When Wakanda Was Real

Fourteenth-century drawing of Mansa Musa (Wikimedia Commons); Black Panther (Marvel)

The reason people love superheroes is that, when done correctly, they are the perfect combination of our wildest fantasies and reality. There is no white guy born on a distant planet who came to Kansas and discovered that he could fly. If you are ever bitten by a bat, you probably want to get a tetanus shot before making plans to build your bat cave. When I was 8, I tried to convince my cousin to let a radioactive spider (I had put it in the microwave) bite him, but for some reason he had no interest in becoming Spider-Man.

And, of course, when black America streams into movie theaters on Feb. 15 and 16, we’ll do so knowing that Black Panther has nothing to do with reality. We are well aware that there was never a hidden African country so rich that its king would have been the wealthiest man who ever existed. Sure, there were rich African countries, but the leader of the fictional land of Wakanda is supposedly so wealthy that it is impossible to calculate his wealth. Of course, it is a fictional comic book tale that could never really happen.


Except it did.

In 1324 Musa I, the 10th Mansa, or king, of the West African empire of Mali, began his 4,000-mile pilgrimage to Mecca. Before his hajj, the African and the Muslim worlds had heard little about the emperor who was uniting many parts of modern-day Mauritania and Mali (Melle), and the tale was unknown to most of Europe. But after his trip, Mansa Musa literally put the kingdom of Mali on the map, and to this very day, historians universally consider him the richest person who ever lived.

“So abundant is the gold which is found in his country that he is the richest and most noble king in the land.”

—Spanish cartographer, 1375


Musa didn’t gain his wealth through an internet-software startup or the stock market—he got it the old-fashioned way: He earned it.

He was born around 1280 as “Kanga Musa,” a name that refers to his mother, Kankou Hamidou, in the matriarchal Mandinka society. Although his father was not a royal, Musa was appointed a “deputy” to the empire and assumed the throne in 1312 when the previous king took a pilgrimage to Mecca and did not return.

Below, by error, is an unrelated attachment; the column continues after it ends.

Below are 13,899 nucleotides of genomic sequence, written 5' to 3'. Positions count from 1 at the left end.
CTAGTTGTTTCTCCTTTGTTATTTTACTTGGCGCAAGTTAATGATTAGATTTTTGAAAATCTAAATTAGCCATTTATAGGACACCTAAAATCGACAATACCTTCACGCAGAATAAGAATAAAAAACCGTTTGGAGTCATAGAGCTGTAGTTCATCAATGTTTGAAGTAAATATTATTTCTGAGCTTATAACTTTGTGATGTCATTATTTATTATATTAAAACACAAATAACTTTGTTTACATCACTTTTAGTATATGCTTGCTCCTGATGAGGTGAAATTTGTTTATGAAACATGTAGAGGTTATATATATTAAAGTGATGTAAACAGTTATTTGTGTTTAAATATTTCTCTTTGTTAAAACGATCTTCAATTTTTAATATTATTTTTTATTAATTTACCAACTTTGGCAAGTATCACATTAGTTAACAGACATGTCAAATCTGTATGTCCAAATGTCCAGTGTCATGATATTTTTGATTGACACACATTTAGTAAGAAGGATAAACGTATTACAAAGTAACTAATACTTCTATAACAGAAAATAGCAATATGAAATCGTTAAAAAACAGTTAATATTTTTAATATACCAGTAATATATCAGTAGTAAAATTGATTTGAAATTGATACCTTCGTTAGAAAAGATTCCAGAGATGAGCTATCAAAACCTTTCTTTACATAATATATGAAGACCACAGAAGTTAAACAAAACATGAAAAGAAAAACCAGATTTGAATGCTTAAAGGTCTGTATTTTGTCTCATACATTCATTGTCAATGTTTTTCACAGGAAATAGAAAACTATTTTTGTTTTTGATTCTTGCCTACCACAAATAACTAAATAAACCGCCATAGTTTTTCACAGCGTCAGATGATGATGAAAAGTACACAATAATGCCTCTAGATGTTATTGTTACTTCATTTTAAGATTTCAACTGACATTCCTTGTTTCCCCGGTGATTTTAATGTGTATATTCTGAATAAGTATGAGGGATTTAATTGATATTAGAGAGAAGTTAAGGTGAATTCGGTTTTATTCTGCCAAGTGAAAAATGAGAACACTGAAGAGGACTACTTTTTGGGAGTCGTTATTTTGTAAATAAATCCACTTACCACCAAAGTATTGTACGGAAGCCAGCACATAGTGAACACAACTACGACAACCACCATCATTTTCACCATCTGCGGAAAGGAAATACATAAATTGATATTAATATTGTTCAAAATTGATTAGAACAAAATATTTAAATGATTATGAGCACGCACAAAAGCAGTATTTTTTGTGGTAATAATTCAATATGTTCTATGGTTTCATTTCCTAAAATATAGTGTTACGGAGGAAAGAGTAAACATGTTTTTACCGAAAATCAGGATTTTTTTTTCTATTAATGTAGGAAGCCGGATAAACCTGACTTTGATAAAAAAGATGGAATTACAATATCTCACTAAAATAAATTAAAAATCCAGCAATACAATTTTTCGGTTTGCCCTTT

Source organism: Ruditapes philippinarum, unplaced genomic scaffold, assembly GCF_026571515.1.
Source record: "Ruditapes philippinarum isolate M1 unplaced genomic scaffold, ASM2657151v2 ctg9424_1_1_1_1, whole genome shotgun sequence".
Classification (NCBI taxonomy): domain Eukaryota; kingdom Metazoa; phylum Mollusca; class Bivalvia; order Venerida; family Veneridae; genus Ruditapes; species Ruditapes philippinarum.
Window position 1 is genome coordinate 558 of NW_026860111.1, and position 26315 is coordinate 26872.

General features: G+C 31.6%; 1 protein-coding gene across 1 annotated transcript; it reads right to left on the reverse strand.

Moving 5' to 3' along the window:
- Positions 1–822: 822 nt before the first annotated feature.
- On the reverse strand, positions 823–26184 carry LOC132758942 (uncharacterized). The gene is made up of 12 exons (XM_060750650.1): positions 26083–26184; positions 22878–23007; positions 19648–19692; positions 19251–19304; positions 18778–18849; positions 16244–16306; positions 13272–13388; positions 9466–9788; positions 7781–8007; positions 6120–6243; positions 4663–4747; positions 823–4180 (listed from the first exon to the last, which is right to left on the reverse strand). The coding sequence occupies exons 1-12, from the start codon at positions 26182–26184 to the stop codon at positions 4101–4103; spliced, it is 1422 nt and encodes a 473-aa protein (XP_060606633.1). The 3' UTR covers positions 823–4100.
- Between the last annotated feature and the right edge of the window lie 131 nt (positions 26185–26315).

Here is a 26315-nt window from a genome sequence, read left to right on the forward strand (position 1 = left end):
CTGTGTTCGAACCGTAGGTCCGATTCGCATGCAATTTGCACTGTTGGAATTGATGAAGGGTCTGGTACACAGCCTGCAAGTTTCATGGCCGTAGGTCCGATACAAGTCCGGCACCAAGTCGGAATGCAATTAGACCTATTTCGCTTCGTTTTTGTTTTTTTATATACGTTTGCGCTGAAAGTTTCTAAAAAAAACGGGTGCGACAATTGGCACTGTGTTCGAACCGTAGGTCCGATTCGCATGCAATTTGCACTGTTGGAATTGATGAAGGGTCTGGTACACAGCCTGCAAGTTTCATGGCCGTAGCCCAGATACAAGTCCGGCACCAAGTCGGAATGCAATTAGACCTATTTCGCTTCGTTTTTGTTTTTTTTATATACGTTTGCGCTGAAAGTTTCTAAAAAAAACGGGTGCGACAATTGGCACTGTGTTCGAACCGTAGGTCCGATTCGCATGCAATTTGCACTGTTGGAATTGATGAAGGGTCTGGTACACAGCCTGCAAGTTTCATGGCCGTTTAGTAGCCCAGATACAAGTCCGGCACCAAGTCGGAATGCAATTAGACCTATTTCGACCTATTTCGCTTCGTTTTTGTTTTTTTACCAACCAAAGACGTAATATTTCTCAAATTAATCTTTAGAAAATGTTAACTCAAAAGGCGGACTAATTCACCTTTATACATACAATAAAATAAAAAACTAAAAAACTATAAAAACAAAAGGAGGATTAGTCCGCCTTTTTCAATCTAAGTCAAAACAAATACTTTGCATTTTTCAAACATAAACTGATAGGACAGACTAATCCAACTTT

While Europe was slowly emerging from the famine, war, disease and mass poverty that killed 1 in every 10 Europeans between 1315 and 1316, Musa was building universities, mosques and city centers throughout the empire of Mali. Instead of conquering through war, he expanded his empire through annexation as he used his control of gold and salts to connect disparate city-states into one empire. It is said that by the end of his life, it would have taken an entire year to go from one end of the Mali empire to the other.

Because of this, Mansa earned more titles than a Game of Thrones character. He was called Emir of Melle, Lord of the Mines of Wangara, Conqueror of Ghanata, Lion of Mali. The only titles he never earned were Mother of Dragons and King of the North. At its height, scholars say, the kingdom had 400 densely populated cities in the Niger Delta. The University of Sankore in Timbuktu, Mali, still stands where he built it after conquering the area.

Western Europe was basically the PJs, and Mansa Musa’s West African empire was the deluxe apartment in the sky.


Despite his immense wealth and power, very few outside of Africa knew of Mansa until his pilgrimage. Most accounts say that he took 60,000 men on his trip with him and balled out along the way, much to white people’s dismay.


Never one to be stingy with his money, Musa is reported to have handed out gold bars to poor people along his travel route. Almost every version of his hajj tells the same story: King Musa handed out so much gold to the poor, it actually collapsed the entire gold market in the Middle East! To use the academic terms of macroeconomics, Mansa made it rain so much in da’ club, everyone else in the world look broke by comparison!

So what did he do to fix this?

In perhaps the greatest money move ever made, the king borrowed all of the gold his crew could carry from Cairo. Of course he didn’t need it, but the scarcity of the precious metal settled the market. Then, like the baller he was, he simply repaid the Egyptian moneylenders back, plus interest.


I’m sure he also included a note that said: “My bad. I’m not used to hanging out with broke people.”

When he returned to Mali, Musa brought back some of Spain’s and Egypt’s most prized architects and builders, creating an even wealthier kingdom. Historians say that by the time he returned from Mecca, he controlled most of the gold and salt in the Mediterranean. Coincidentally, this is when the kingdom of Mali began showing up on European maps.

Fourteenth-century Catalan map of North Africa showing Mansa Musa (Wikimedia Commons)

So when you’re fantasizing about a fictional African kingdom of untold fortune, remember that there was once a real king who could probably have lent T’Challa a few dollars until Wakanda’s vibranium check cleared the bank.


How and when Mansa Musa died is a topic of fierce debate, but in our extensive research, we could not determine whether Mansa Musa released his tax returns. We could, however, confirm that even after the death of Mansa Musa, for centuries the Mali kingdom made Western Europe look like a collection of shithole countries.

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About the author

Michael Harriot

World-renowned wypipologist. Getter and doer of "it." Never reneged, never will. Last real negus alive.